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Textbook

An Introduction To American English

ISBN: 978-0-631-19792-8
320 pages
December 2001, ©2001, Wiley-Blackwell
An Introduction To American English (0631197923) cover image
An Introduction to American English explores American English in the context of American history and institutions, while also making comparisons with British English.
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List of Figures.

List of Tables.

Preface.

Introduction.

Recommended Reading.

Part I: Writing it and Saying it:.

1. Introduction.

2. Writing American or British.

3. The Pronunciation of American English.

Individual Sounds.

Stress.

Recommended Reading.

Dictionaries.

Part II: American History for Language Students:.

1. Introduction.

2. Geography: Background.

3. Before English.

4. The Colonial Period.

5. From Independence to Civil War.

Territorial Expansion.

The Civil War 1861–5.

6. After the Civil War.

Reconstruction in the South 1865–77.

The Situation of African Americans.

Further Territorial Expansion.

Industrial and Financial Expansion; Immigration.

Social Problems and Labor Relations.

The Women's Movement.

Religious Movements and Fundamentalism.

Foreign Politics.

Domestic Politics in the Twentieth Century.

Recommended Reading.

Websites.

Part III: Running America: Government and Education:.

1. Introduction.

2. Government According to the US Constitution.

The Amendments.

Governmental Institutions.

3. Political Parties.

4. Elections.

5. State and Local Government.

6. Education.

Public Schools.

Higher Education.

Recommended Reading.

Website.

Part IV: Life and Language in the United States:.

1. Introduction.

2. Holidays.

3. Eating in America, Shopping and Paying.

4. Living Quarters.

5. What to Wear.

6. Getting Around.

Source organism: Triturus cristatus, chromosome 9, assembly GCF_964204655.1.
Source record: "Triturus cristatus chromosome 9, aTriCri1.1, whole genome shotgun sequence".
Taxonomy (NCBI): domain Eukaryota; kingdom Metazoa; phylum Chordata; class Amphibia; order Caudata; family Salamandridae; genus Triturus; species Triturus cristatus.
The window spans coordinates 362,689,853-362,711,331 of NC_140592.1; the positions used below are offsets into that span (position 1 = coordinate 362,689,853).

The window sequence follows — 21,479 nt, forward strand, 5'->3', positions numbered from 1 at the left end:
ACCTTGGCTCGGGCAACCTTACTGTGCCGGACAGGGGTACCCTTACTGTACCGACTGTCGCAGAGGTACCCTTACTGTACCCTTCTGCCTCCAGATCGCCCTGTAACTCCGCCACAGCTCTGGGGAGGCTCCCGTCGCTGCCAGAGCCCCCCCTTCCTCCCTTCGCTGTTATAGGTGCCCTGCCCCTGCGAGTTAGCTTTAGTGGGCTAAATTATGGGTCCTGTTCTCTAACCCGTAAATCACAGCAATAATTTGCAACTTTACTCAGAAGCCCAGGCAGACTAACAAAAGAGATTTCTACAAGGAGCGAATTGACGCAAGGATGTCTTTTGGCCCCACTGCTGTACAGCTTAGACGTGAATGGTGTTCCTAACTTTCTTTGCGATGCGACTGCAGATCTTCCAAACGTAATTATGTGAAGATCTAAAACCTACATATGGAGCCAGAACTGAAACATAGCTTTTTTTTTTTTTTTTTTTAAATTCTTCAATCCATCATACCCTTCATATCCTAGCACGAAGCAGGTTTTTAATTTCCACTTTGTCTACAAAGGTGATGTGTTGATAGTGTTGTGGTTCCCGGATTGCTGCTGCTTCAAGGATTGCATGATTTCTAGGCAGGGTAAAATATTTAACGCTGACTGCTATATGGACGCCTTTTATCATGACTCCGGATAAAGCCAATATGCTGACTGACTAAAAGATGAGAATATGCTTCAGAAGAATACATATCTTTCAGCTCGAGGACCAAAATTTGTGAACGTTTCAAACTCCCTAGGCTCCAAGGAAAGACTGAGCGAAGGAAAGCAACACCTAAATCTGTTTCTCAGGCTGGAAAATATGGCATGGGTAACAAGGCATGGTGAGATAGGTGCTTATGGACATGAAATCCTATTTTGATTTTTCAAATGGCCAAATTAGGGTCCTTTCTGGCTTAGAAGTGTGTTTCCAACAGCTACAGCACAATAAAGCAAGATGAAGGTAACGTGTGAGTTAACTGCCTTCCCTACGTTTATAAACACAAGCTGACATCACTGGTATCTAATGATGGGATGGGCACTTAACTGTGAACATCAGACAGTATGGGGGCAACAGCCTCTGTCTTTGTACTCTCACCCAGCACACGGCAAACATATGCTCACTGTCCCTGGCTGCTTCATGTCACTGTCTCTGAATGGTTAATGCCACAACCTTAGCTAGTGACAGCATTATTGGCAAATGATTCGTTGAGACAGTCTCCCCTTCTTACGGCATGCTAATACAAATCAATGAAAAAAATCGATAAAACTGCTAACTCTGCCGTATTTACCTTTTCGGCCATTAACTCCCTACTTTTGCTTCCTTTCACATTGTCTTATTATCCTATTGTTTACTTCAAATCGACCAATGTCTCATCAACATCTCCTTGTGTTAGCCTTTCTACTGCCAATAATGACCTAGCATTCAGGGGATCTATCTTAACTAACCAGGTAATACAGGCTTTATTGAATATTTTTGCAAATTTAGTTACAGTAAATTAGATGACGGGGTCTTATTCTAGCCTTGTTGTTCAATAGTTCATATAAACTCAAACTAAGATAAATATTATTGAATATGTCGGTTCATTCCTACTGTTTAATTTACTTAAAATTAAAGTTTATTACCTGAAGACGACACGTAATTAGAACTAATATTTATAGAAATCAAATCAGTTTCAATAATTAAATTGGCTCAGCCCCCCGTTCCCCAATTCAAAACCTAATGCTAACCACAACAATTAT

7. Names in North America.

Place Names.

Personal Names.

8. Life and Language.

Recommended Reading.

Part V: American English Vocabulary: A Systematic View:.

1. Introduction.

2. What is an Americanism?.

3. How Can we Find Out About Differences between American and British English?.

Dictionaries.

Corpora.

4. A Typology of Differences.

A Form-Based Classification.

A Classification Based on Semantic Categories.

5. Slang.

6. Enlarging and Changing the Vocabulary.

Combining.

Blends.

Shifting.

Shortening.

Loanwords.

Creations and Words of Unknown Origin.

Recommended Reading.

Some Useful Dictionaries.

Corpora.

Part VI: Caught Out or Caught Off Base? Metaphors in American English:.

1. Introduction.

2. Money and Business Metaphors.

3. Food Metaphors.

4. Sports Metaphors.

5. Transportation Metaphors: Trains, Cars, and Highways.

6. Gun Metaphors.

7. Political Metaphors.

8. Spatial Metaphors: Where It's At.

Recommended Reading.

Part VII: The Grammar of American English:.

1. Introduction.

2. Nouns and Articles.

Articles.

The Genitive.

Number.

Concord/Agreement.

3. Verbs and Auxiliaries.

Verb Forms (Morphology).

Verb Complementation.

Aspect and Tense.

Phrasal Verbs.

Activo-Passives.

The Mandative Subjunctive.

Tag Questions.

Questions with How Come?.

4. Pronouns.

Personal Pronouns.

Demonstrative Pronouns.

Relative Pronouns and Other Relative Markers.

Indefinite Pronouns.

5. Adjectives.

6. Adverbs and Adverbials.

Adverb or Adjective?.

Indefinite Adverbs: Someplace, Anyplace, Noplace.

Special Uses of Adverbs: Sure, Enough, Ever.

Adverb Placement.

7. Prepositions.

8. Conjunctions.

9. Concluding Remarks.

Recommended Handbooks.

Part VIII: Using English in the United States.

1. Introduction.

2. Spoken Interaction.

What Can you Talk About?.

Openings and Closings.

Making the Right Noises: Vocalizations and Marginal Words.

Backchannels.